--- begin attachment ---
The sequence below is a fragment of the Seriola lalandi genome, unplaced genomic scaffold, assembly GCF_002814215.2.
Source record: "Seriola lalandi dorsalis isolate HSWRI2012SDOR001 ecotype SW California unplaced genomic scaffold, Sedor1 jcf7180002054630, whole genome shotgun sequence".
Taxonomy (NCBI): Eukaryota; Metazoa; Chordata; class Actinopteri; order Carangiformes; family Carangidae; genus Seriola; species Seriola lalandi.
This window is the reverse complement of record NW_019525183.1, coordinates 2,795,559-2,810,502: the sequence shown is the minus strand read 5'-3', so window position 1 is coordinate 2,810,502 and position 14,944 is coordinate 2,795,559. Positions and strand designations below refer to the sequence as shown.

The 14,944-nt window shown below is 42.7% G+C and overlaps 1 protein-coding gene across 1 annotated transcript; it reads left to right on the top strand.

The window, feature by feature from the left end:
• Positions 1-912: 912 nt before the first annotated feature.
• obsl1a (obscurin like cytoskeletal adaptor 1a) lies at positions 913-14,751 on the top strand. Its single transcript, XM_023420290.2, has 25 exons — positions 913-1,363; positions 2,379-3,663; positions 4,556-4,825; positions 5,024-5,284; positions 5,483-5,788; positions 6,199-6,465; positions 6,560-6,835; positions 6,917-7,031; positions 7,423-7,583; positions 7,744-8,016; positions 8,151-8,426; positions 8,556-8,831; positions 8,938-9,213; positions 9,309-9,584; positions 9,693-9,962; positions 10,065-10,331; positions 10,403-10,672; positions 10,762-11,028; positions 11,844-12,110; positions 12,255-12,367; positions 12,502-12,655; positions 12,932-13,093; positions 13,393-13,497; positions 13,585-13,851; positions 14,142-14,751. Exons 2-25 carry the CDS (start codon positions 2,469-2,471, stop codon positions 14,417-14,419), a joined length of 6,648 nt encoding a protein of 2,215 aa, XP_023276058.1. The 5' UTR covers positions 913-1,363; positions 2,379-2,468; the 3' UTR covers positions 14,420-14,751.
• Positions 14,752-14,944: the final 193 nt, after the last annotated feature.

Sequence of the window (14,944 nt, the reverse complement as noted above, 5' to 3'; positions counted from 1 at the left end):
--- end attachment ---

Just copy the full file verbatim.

The sequence below is a fragment of the Seriola lalandi genome, unplaced genomic scaffold, assembly GCF_002814215.2.
Source record: "Seriola lalandi dorsalis isolate HSWRI2012SDOR001 ecotype SW California unplaced genomic scaffold, Sedor1 jcf7180002054630, whole genome shotgun sequence".
Taxonomy (NCBI): Eukaryota; Metazoa; Chordata; class Actinopteri; order Carangiformes; family Carangidae; genus Seriola; species Seriola lalandi.
This window is the reverse complement of record NW_019525183.1, coordinates 2,795,559-2,810,502: the sequence shown is the minus strand read 5'-3', so window position 1 is coordinate 2,810,502 and position 14,944 is coordinate 2,795,559. Positions and strand designations below refer to the sequence as shown.

The 14,944-nt window shown below is 42.7% G+C and overlaps 1 protein-coding gene across 1 annotated transcript; it reads left to right on the top strand.

The window, feature by feature from the left end:
• Positions 1-912: 912 nt before the first annotated feature.
• obsl1a (obscurin like cytoskeletal adaptor 1a) lies at positions 913-14,751 on the top strand. Its single transcript, XM_023420290.2, has 25 exons — positions 913-1,363; positions 2,379-3,663; positions 4,556-4,825; positions 5,024-5,284; positions 5,483-5,788; positions 6,199-6,465; positions 6,560-6,835; positions 6,917-7,031; positions 7,423-7,583; positions 7,744-8,016; positions 8,151-8,426; positions 8,556-8,831; positions 8,938-9,213; positions 9,309-9,584; positions 9,693-9,962; positions 10,065-10,331; positions 10,403-10,672; positions 10,762-11,028; positions 11,844-12,110; positions 12,255-12,367; positions 12,502-12,655; positions 12,932-13,093; positions 13,393-13,497; positions 13,585-13,851; positions 14,142-14,751. Exons 2-25 carry the CDS (start codon positions 2,469-2,471, stop codon positions 14,417-14,419), a joined length of 6,648 nt encoding a protein of 2,215 aa, XP_023276058.1. The 5' UTR covers positions 913-1,363; positions 2,379-2,468; the 3' UTR covers positions 14,420-14,751.
• Positions 14,752-14,944: the final 193 nt, after the last annotated feature.

Sequence of the window (14,944 nt, the reverse complement as noted above, 5' to 3'; positions counted from 1 at the left end):